This medicine may cause serious allergic reactions, including anaphylaxis, which can be life-threatening and require immediate medical attention. Call your doctor right away if you have itching; hives; hoarseness; shortness of breath; trouble breathing; trouble swallowing; or any swelling of your hands, face, or mouth after you receive this medicine.
This medicine contains benzyl alcohol which may cause serious reactions (e.g., gasping syndrome) for a newborn or premature infant. Discuss this with your doctor if you are concerned.
This medicine will not keep you from giving gonorrhea to your partner during sex. Make sure you understand and practice safe sex, even if your partner also has gonorrhea.
Side Effects of This Medicine:
- Incidence not known
- decrease in urine output
- difficulty with swallowing
- fast heartbeat
- puffiness or swelling of the eyelids or around the eyes, face, lips, or tongue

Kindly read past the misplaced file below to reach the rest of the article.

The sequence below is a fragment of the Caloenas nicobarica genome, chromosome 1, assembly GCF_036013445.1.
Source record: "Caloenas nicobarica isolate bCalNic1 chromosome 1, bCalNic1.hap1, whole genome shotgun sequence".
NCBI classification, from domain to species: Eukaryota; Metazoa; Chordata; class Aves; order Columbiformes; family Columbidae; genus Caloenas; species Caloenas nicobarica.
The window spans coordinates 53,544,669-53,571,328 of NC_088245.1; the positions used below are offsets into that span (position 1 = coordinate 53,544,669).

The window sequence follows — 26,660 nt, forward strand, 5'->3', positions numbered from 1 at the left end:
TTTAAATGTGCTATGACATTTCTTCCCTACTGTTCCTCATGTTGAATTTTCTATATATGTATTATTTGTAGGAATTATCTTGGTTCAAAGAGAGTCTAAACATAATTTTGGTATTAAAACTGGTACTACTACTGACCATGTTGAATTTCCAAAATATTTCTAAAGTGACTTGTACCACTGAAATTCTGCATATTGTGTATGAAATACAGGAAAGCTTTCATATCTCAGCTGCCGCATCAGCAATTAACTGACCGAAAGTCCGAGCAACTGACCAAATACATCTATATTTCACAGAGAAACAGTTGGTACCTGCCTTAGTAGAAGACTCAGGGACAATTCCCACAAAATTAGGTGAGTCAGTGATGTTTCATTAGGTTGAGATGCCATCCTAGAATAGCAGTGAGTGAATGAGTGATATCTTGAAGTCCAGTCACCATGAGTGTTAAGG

- shortness of breath
- skin rash
- tightness in the chest
- unusual tiredness or weakness
- Incidence not known
- Hives or welts
- redness of the skin
- soreness at the injection site
- trouble with sleeping
- unable to sleep
Along with its needed effects, a medicine may cause some unwanted effects. Although not all of these side effects may occur, if they do occur they may need medical attention.
Check with your doctor or nurse immediately if any of the following side effects occur:
Some side effects may occur that usually do not need medical attention. These side effects may go away during treatment as your body adjusts to the medicine. Also, your health care professional may be able to tell you about ways to prevent or reduce some of these side effects. Check with your health care professional if any of the following side effects continue or are bothersome or if you have any questions about them:
Other side effects not listed may also occur in some patients. If you notice any other effects, check with your healthcare professional.
Call your doctor for medical advice about side effects. You may report side effects to the FDA at 1-800-FDA-1088.
Last Updated: 6/12/2013